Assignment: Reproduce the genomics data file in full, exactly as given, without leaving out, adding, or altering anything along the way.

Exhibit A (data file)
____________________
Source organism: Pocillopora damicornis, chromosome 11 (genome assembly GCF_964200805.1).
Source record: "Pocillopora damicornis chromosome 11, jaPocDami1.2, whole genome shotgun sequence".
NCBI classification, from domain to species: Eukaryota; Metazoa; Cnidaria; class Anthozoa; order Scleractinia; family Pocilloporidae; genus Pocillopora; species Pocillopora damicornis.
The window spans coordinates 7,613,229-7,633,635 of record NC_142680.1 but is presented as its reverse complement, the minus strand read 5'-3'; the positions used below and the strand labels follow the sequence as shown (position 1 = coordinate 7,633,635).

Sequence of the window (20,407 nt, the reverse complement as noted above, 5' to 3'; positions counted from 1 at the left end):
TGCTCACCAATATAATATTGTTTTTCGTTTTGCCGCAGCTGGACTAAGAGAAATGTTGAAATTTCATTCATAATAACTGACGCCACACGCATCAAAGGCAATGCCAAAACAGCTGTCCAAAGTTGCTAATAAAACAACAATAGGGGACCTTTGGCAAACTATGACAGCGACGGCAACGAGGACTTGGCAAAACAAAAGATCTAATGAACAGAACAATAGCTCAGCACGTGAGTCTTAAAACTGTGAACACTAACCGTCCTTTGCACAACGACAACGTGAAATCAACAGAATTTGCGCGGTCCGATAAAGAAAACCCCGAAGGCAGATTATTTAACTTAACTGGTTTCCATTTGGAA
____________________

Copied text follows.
Source organism: Pocillopora damicornis, chromosome 11 (genome assembly GCF_964200805.1).
Source record: "Pocillopora damicornis chromosome 11, jaPocDami1.2, whole genome shotgun sequence".
NCBI classification, from domain to species: Eukaryota; Metazoa; Cnidaria; class Anthozoa; order Scleractinia; family Pocilloporidae; genus Pocillopora; species Pocillopora damicornis.
The window spans coordinates 7,613,229-7,633,635 of record NC_142680.1 but is presented as its reverse complement, the minus strand read 5'-3'; the positions used below and the strand labels follow the sequence as shown (position 1 = coordinate 7,633,635).

Sequence of the window (20,407 nt, the reverse complement as noted above, 5' to 3'; positions counted from 1 at the left end):
TGCTCACCAATATAATATTGTTTTTCGTTTTGCCGCAGCTGGACTAAGAGAAATGTTGAAATTTCATTCATAATAACTGACGCCACACGCATCAAAGGCAATGCCAAAACAGCTGTCCAAAGTTGCTAATAAAACAACAATAGGGGACCTTTGGCAAACTATGACAGCGACGGCAACGAGGACTTGGCAAAACAAAAGATCTAATGAACAGAACAATAGCTCAGCACGTGAGTCTTAAAACTGTGAACACTAACCGTCCTTTGCACAACGACAACGTGAAATCAACAGAATTTGCGCGGTCCGATAAAGAAAACCCCGAAGGCAGATTATTTAACTTAACTGGTTTCCATTTGGAA